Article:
The transportation sector has roared to new highs this week, underpinned by an unusually strong late-year rotation out of big tech and other 2017 winners into cyclical issues that should benefit from D.C. tax cut legislation. The Dow Jones Transportation Average has mounted the psychological 10,000 level in the latest buying wave and could use that magic number as a platform for even stronger 2018 upside.
Packaging giants FedEx Corporation (FDX) and United Parcel Service, Inc. (UPS) have posted all-time highs in this rally burst, signaling great news for the U.S. economy because these issues act as canaries in the coalmine, foretelling strength or weakness across the broader commercial and industrial landscape. Their rapid ascent to market leadership predicts that tax cuts will have the desired effect in their early implementation, adding strength to already resilient GDP numbers. (See also: How to Analyze the Transportation Industry.)
FedEx shares topped out at $121.42 in 2007 following a multi-year uptrend and sold off to $34.02 during the economic collapse. The subsequent recovery unfolded in two waves that took more than four years to complete a round trip into the prior decade's resistance. The stock broke out in the second half of 2013 and ripped higher, topping out at $183.51 in December 2014 and dropping into an intermediate correction that ended on top of new support in January 2016.
It returned to the prior high after the presidential election and broke out, but rally momentum failed to develop, generating dull narrow range action that persisted into June 2017. It turned sharply higher through the summer months, carving a rising channel that added points at a healthy pace into October. A November slide ended at channel support last week, giving way to a vertical advance that broke channel resistance on Monday.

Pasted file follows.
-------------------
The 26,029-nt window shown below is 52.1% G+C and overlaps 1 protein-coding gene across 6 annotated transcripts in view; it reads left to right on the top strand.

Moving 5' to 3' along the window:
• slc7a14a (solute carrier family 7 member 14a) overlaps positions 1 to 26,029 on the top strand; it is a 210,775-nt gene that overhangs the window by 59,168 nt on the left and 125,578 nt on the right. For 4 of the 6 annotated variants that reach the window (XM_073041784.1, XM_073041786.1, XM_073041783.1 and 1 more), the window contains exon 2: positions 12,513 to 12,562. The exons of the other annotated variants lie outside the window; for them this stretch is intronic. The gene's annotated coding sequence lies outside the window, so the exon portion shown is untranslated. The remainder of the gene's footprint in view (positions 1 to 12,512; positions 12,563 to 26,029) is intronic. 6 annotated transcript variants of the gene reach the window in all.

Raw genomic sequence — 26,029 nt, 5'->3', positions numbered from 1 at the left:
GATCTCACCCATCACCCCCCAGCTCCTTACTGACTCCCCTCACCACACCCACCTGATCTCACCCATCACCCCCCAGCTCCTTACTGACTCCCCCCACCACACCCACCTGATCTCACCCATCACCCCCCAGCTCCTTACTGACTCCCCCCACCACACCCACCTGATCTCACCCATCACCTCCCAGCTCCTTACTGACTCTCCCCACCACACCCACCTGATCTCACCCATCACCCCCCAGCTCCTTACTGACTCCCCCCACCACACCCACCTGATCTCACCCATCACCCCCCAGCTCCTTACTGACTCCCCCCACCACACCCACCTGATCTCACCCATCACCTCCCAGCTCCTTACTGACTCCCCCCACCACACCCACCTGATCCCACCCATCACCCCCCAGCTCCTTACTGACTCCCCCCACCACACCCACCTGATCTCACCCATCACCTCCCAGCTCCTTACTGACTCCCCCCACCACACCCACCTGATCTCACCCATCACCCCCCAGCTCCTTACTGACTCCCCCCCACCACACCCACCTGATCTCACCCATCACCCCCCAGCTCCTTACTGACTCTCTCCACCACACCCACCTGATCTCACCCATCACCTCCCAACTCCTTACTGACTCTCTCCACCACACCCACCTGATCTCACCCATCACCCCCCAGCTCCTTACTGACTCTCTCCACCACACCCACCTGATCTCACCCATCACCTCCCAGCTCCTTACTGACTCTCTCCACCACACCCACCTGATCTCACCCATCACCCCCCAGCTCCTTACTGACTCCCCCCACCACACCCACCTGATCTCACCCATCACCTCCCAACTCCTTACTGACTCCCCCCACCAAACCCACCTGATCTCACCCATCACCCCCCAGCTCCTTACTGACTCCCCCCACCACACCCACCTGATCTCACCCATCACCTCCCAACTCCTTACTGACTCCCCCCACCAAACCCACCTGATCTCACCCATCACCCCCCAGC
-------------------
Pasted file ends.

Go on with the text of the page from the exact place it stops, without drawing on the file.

This dynamic strength has generated support between $230 and $232, with a pullback into that price zone offering a potential buying opportunity. A stop-loss just under that level makes perfect sense in this scenario because 26 points of straight up action in the past week raise the odds for a bearish pattern failure. Even so, on-balance volume (OBV) has rocketed to a new high along with price, adding a tailwind that could support a trip toward $300 in the first half of 2018. (For more, see: Buy FedEx—It Will Not Be 'Amazoned': Cowen.)
United Parcel Service stock ended a long uptrend at $89.11 in December 2004 and entered a persistent decline that finally ended at an all-time low in the mid-$30s in March 2009. It completed a round trip into the prior high in 2012 and broke out, carving a choppy uptrend that stalled at $114.40 in January 2015. The stock pulled back into the low $90s and bounced along that level for eight months, finally breaking down and hitting a two-year low at $87.30 in January 2016.
A strong bounce stalled within three points of the 2015 high in July 2016, giving way to a pullback into November, followed by a breakout that ended at $120 just one month later. The stock spent the first three quarters of 2017 testing those gains, finally returning to the 2016 high in October. It sold off into late November and turned higher at the 200-day exponential moving average (EMA), going vertical into this week's breakout.
This price action completes a year-long cup and handle pattern, but the handle looks incomplete despite the rally wave, predicting mixed action that could drop the stock as low as $115 to $117. Keep that in mind when deciding on sector exposure because buying a short-term top can be detrimental to your trading or investment performance. However, the bullish long-term outlook suggests much higher prices in 2018. (See also: UPS Beats Earnings, Revenue Estimates in Q3.)
The Bottom Line
FedEx and UPS have broken out to all-time highs in a newly resilient transportation sector, underpinned by expectations for stronger 2018 economic growth. FedEx looks like a better bet than UPS at the moment, with new support just a few points below the most recent close. (For additional reading, check out: FedEx, UPS Can Beat Amazon Delivery Entry: Goldman.)
<Disclosure: The author held no positions in the aforementioned securities at the time of publication.>